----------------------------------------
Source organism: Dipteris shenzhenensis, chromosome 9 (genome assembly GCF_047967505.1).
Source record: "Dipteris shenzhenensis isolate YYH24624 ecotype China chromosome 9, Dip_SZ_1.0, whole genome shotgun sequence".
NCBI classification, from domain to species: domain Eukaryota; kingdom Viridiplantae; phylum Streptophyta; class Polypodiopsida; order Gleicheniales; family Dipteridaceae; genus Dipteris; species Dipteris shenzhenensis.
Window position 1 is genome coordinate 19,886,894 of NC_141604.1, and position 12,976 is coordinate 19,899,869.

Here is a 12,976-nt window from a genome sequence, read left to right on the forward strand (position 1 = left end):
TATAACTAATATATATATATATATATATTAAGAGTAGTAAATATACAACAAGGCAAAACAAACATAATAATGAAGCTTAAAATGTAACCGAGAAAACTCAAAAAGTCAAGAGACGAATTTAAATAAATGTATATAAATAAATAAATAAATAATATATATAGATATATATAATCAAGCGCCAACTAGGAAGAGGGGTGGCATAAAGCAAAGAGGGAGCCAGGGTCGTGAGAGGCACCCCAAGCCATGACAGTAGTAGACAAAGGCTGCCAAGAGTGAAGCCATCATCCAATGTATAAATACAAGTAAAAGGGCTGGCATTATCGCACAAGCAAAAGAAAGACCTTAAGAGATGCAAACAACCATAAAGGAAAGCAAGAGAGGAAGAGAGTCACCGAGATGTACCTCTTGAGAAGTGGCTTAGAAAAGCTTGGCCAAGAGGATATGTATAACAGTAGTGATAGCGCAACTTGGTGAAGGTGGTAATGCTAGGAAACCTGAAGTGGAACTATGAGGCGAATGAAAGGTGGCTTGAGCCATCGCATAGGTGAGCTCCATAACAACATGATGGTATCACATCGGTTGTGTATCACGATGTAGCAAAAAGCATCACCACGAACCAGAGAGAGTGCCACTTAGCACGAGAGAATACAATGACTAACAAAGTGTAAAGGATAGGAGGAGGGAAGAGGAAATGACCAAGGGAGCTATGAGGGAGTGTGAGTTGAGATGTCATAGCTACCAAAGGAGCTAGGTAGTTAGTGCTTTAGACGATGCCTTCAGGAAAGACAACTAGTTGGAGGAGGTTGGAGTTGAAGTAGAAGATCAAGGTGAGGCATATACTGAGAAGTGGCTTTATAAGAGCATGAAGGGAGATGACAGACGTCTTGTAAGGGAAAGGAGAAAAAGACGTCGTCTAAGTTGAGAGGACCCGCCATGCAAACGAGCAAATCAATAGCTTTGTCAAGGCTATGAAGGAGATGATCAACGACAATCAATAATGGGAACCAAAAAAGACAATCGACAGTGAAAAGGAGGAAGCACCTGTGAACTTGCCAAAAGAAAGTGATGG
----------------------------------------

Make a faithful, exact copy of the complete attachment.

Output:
Source organism: Dipteris shenzhenensis, chromosome 9 (genome assembly GCF_047967505.1).
Source record: "Dipteris shenzhenensis isolate YYH24624 ecotype China chromosome 9, Dip_SZ_1.0, whole genome shotgun sequence".
NCBI classification, from domain to species: domain Eukaryota; kingdom Viridiplantae; phylum Streptophyta; class Polypodiopsida; order Gleicheniales; family Dipteridaceae; genus Dipteris; species Dipteris shenzhenensis.
Window position 1 is genome coordinate 19,886,894 of NC_141604.1, and position 12,976 is coordinate 19,899,869.

Here is a 12,976-nt window from a genome sequence, read left to right on the forward strand (position 1 = left end):
TATAACTAATATATATATATATATATATTAAGAGTAGTAAATATACAACAAGGCAAAACAAACATAATAATGAAGCTTAAAATGTAACCGAGAAAACTCAAAAAGTCAAGAGACGAATTTAAATAAATGTATATAAATAAATAAATAAATAATATATATAGATATATATAATCAAGCGCCAACTAGGAAGAGGGGTGGCATAAAGCAAAGAGGGAGCCAGGGTCGTGAGAGGCACCCCAAGCCATGACAGTAGTAGACAAAGGCTGCCAAGAGTGAAGCCATCATCCAATGTATAAATACAAGTAAAAGGGCTGGCATTATCGCACAAGCAAAAGAAAGACCTTAAGAGATGCAAACAACCATAAAGGAAAGCAAGAGAGGAAGAGAGTCACCGAGATGTACCTCTTGAGAAGTGGCTTAGAAAAGCTTGGCCAAGAGGATATGTATAACAGTAGTGATAGCGCAACTTGGTGAAGGTGGTAATGCTAGGAAACCTGAAGTGGAACTATGAGGCGAATGAAAGGTGGCTTGAGCCATCGCATAGGTGAGCTCCATAACAACATGATGGTATCACATCGGTTGTGTATCACGATGTAGCAAAAAGCATCACCACGAACCAGAGAGAGTGCCACTTAGCACGAGAGAATACAATGACTAACAAAGTGTAAAGGATAGGAGGAGGGAAGAGGAAATGACCAAGGGAGCTATGAGGGAGTGTGAGTTGAGATGTCATAGCTACCAAAGGAGCTAGGTAGTTAGTGCTTTAGACGATGCCTTCAGGAAAGACAACTAGTTGGAGGAGGTTGGAGTTGAAGTAGAAGATCAAGGTGAGGCATATACTGAGAAGTGGCTTTATAAGAGCATGAAGGGAGATGACAGACGTCTTGTAAGGGAAAGGAGAAAAAGACGTCGTCTAAGTTGAGAGGACCCGCCATGCAAACGAGCAAATCAATAGCTTTGTCAAGGCTATGAAGGAGATGATCAACGACAATCAATAATGGGAACCAAAAAAGACAATCGACAGTGAAAAGGAGGAAGCACCTGTGAACTTGCCAAAAGAAAGTGATGG